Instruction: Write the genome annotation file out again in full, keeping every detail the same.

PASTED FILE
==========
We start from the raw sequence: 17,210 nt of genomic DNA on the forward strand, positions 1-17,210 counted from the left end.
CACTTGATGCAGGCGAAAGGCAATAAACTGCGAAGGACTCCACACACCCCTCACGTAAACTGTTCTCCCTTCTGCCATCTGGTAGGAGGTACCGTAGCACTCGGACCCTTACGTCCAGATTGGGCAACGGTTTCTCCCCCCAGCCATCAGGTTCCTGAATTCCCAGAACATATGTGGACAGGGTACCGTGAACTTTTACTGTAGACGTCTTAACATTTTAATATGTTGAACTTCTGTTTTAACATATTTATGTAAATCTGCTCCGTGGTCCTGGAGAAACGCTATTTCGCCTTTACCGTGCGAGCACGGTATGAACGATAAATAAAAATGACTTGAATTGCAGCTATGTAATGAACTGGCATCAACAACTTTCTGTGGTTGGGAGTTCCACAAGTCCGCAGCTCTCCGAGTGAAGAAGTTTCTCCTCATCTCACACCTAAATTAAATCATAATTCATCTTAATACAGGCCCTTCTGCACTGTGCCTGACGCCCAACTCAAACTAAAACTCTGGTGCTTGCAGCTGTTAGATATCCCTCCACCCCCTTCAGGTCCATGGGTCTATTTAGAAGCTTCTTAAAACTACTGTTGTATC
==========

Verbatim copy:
We start from the raw sequence: 17,210 nt of genomic DNA on the forward strand, positions 1-17,210 counted from the left end.
CACTTGATGCAGGCGAAAGGCAATAAACTGCGAAGGACTCCACACACCCCTCACGTAAACTGTTCTCCCTTCTGCCATCTGGTAGGAGGTACCGTAGCACTCGGACCCTTACGTCCAGATTGGGCAACGGTTTCTCCCCCCAGCCATCAGGTTCCTGAATTCCCAGAACATATGTGGACAGGGTACCGTGAACTTTTACTGTAGACGTCTTAACATTTTAATATGTTGAACTTCTGTTTTAACATATTTATGTAAATCTGCTCCGTGGTCCTGGAGAAACGCTATTTCGCCTTTACCGTGCGAGCACGGTATGAACGATAAATAAAAATGACTTGAATTGCAGCTATGTAATGAACTGGCATCAACAACTTTCTGTGGTTGGGAGTTCCACAAGTCCGCAGCTCTCCGAGTGAAGAAGTTTCTCCTCATCTCACACCTAAATTAAATCATAATTCATCTTAATACAGGCCCTTCTGCACTGTGCCTGACGCCCAACTCAAACTAAAACTCTGGTGCTTGCAGCTGTTAGATATCCCTCCACCCCCTTCAGGTCCATGGGTCTATTTAGAAGCTTCTTAAAACTACTGTTGTATC